July 20, 2024
Paper imports jump 43% in H1 of FY24, says IPMA

Paper imports jump 43% in H1 of FY24, says IPMA

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Following a 25% jump in FY23 in volume terms, India’s paper imports have further gone up by a staggering 43% in the first half of FY24, reveals data released by DGCI&S. The massive growth in imports is mainly due to a humongous 257% growth in imports of paper and paperboard from Asean, which enter the country at zero import duty under the Asean-India free trade agreement, said a statement by the Indian Paper Manufacturers Association (IPMA).
In H1 FY24, imports of paper and paperboard have grown to 959 thousand tonnes as compared to 672 thousand tonnes in H1 FY23. Imports from Asean grew from 81 thousand tonnes in H1 FY23 to 288 thousand tonnes in H1 FY24. While imports of all grades of paper have risen sharply, imports of uncoated writing and printing paper have shown a growth of 267% in volume terms in H1 FY24 over H1 FY 23.
In value terms too, imports of paper and paperboard have risen by 10% in H1 FY24. “Paper worth Rs 6,481 crore landed in India in the first half of current fiscal notwithstanding the adequate domestic capacities to manufacture almost all grades of paper,” said IPMA.
Even as the industry is grappling with the issue of producing paper and paperboard at competitive costs in view of significant increase in raw material and input costs, the industry is hamstrung by the preferential tariff treatment to paper and paperboard imports under various free trade agreements (FTAs) signed in the past, said Pawan Agarwal, IPMA president.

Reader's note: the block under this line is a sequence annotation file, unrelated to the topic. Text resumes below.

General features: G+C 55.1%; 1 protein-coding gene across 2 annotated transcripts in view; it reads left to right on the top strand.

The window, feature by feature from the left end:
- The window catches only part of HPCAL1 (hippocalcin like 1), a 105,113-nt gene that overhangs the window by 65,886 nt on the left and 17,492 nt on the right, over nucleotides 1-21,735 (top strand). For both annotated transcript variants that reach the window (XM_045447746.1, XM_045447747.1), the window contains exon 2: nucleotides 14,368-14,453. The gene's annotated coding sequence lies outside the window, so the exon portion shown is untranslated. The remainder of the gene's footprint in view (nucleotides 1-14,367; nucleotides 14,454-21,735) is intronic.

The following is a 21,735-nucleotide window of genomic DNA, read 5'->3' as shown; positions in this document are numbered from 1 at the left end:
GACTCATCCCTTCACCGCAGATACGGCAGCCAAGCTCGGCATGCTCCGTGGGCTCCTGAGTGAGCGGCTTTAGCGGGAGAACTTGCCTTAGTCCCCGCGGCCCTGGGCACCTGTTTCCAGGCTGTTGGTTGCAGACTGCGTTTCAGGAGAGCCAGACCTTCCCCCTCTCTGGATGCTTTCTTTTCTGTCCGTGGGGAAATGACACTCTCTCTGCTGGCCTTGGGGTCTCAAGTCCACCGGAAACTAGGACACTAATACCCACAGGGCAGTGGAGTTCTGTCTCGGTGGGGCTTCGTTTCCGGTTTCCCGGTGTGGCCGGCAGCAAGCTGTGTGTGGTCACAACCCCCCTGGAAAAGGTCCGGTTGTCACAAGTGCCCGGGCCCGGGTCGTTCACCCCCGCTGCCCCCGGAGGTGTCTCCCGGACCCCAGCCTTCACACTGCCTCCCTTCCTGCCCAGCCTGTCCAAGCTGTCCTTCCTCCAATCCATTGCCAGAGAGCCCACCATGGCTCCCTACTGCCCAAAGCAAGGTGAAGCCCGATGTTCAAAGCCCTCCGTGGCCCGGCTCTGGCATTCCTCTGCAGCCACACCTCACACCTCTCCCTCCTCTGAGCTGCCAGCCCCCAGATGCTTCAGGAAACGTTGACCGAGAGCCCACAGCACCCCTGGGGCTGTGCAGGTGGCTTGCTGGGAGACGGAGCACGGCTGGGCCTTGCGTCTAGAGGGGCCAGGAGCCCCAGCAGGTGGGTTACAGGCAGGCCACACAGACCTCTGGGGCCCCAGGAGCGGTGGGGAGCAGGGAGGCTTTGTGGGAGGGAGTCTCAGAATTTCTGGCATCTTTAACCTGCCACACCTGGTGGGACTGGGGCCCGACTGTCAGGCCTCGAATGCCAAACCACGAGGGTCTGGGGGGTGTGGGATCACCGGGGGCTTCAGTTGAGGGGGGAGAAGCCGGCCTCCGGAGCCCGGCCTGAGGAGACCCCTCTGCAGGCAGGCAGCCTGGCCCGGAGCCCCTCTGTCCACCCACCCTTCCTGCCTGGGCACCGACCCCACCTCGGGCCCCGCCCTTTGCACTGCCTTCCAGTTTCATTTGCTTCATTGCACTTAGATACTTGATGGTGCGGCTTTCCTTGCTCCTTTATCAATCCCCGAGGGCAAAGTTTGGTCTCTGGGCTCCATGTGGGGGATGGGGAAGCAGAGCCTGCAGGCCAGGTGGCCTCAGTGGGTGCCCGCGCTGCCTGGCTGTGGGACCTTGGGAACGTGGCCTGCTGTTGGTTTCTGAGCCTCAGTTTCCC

Besides zero import duty on paper under the Asean and Korean FTAs, India has also extended import tariff concessions to China (and other countries) under the Asia Pacific Trade Agreement (APTA) offering 30% margin of preference, thereby reducing the basic customs duty from 10% to 7% on most grades of paper. Taking advantage of the nil / low import duty rates and a burgeoning demand for paper in the country, these countries find India an attractive outlet for diverting their excess inventory, said the statement.
Going forward, imports into India are expected to accelerate in view of the economic slowdown in China, trade restrictions and import duties imposed by the US and European Union to protect their own domestic markets, and large new paperboard capacities coming up in Indonesia and China.
Apart from the overall negative impact of duty-free imports on the domestic paper Industry, it is making most small and medium paper mills in India commercially unviable, said IPMA. According to DPIIT, out of over 900 paper mills in the country, currently only 553 are operational.



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